Aidan Bristow: The house was a tough find, because essentially we needed something that had a basement and as I'm sure you know, in California there are not a lot of homes with basements. As the producer, especially in the beginning phases of producing the film, I was also the location scout, so there were just all these miserable weeks of going through Airbnb and trying to find a house that had a basement. Obviously, I failed at that. What ultimately I was successful in finding was the house that we were in, which was a two-story house that existed on top of a garage, so we used that to play as a basement.

And as far as the space and having it feed the performance, I think just the nature of going back and forth to that house every single day for the 16 or 17 days that we were filming our principal photography, the claustrophobic nature of it just started seeping in. The first few days we started off with some of the easier scenes just to kind of get everyone warmed up with one another, and they were like 12-hour days that we were working. So just because of that, I think the claustrophobic nature of the house really started to seep into my work, just because we were there with a group of all these people on the crew, so we were truly on top of each other. But again, I don't say that like it was a painful process. If anything, I thought it was beautiful. All these people that were there were working for peanuts, basically. They just believed in the project and wanted to make the best film possible, so it was definitely a supportive environment.

You mentioned also being a producer on The Believer. Was it challenging for you to balance out those two roles at the same time? Or was it a case where, once photography started, you were able to back off a little bit from your producer role and really focus on the acting side of things?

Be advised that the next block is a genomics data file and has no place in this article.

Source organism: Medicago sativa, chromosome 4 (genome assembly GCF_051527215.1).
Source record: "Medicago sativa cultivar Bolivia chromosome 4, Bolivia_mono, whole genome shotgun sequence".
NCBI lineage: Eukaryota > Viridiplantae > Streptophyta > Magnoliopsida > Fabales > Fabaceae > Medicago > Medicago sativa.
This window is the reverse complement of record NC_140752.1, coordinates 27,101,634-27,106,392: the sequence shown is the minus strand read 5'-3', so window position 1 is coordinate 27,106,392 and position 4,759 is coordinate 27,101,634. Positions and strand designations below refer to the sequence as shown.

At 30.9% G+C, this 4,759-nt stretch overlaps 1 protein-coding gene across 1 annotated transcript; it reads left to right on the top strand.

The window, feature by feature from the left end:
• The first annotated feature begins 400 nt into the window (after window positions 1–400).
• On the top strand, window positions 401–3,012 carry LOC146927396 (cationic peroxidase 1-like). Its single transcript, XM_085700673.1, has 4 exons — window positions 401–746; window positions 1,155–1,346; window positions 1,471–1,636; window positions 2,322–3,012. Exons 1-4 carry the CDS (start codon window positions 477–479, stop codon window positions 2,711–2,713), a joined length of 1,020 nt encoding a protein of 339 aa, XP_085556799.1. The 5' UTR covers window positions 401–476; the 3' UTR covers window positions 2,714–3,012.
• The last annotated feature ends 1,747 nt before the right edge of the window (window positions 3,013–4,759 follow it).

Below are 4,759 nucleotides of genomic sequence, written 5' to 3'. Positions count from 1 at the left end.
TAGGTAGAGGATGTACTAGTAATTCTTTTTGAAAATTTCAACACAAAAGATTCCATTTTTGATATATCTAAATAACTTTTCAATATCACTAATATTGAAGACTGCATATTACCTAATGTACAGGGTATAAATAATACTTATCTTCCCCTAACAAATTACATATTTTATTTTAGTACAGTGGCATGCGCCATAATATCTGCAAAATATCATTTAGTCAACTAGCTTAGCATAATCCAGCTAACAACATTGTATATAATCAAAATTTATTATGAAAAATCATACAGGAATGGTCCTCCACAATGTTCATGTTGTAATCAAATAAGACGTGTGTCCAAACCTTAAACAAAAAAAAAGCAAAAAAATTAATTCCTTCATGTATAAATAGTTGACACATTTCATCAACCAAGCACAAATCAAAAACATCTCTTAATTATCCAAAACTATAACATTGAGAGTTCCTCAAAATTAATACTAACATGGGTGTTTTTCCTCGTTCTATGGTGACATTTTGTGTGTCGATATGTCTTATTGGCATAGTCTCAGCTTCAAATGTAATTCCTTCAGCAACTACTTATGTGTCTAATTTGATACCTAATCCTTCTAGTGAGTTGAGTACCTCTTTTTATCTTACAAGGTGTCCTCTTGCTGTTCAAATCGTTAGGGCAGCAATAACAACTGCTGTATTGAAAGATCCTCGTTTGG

Aidan Bristow: It was very difficult; I'll say that at the top. I think usually when you’re trying to produce, a lot of that can be facilitated if you can delegate a lot. But because of our relatively small budget, it was hard to ask other people in other departments to do a lot of these things for what they were getting paid. So I just had to take on all those duties myself. A lot of times in between takes, I was ordering lunch for everyone to make sure lunch got here on time, and then running back and forth to our line producer, Katrina [Kudlick], who's also an associate producer on the film, to sign checks or sign other documents that we needed. We really couldn’t have done this film without her.

But it was very difficult just because I wasn't able to delegate as much as I would have liked. But from a performance standpoint, what really helped is Sophie, Shan, and I rehearsed the film for like four or five months, every single week prior to filming. So as far as the performances went, we basically locked in what we were doing and thinking prior to shooting it, so there wasn't a lot of discovery and finding anything once we were actually filming. That's what enabled us to shoot close to 12 or 13 pages a day sometimes. It was a pretty expedited schedule in that way.

Before we go, I just have to ask how was it working alongside Billy Zane? Because you guys have some very interesting conversations in this movie, and he's been a longtime favorite of mine. How was that experience for you?

Aidan Bristow: It was great. I think similar to you, Billy Zane is someone whose work I've watched for decades and have been a fan of for a long time. So I was really excited working up towards the filming day when we worked together. He was really generous and kind and gave us a rehearsal day, too, which he didn't have to do. So I got to rehearse with him and Shan on all the scenes a couple of days before we were filming. That was fun because in between rehearsing, he would tell us really cool stories and fill us in on his experiences behind the scenes on some of the film projects that I've loved watching him in. So that was really cool. And on the day of filming, he was just a total professional. Billy just showed up ready to work, and was really pleasant to everyone around him.

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  • Heather Wixson
    About the Author - Heather Wixson

    After falling in love with the horror genre at a very early age, Heather Wixson has spent the last decade carving out a name for herself in the genre world as a both a journalist and as a proponent of independent horror cinema. Wixson is currently the Managing Editor for DailyDead.com, and was previously a featured writer at DreadCentral.com and TerrorTube.com where her online career began; she’s also been a contributor at FEARnet as well as a panelist for several of their online programs.

    Wixson recently finished her first book, Monster Squad: Celebrating the Artists Behind Cinema's Most Memorable Creatures, and is currently working on her second upcoming book project on special effects artists as well.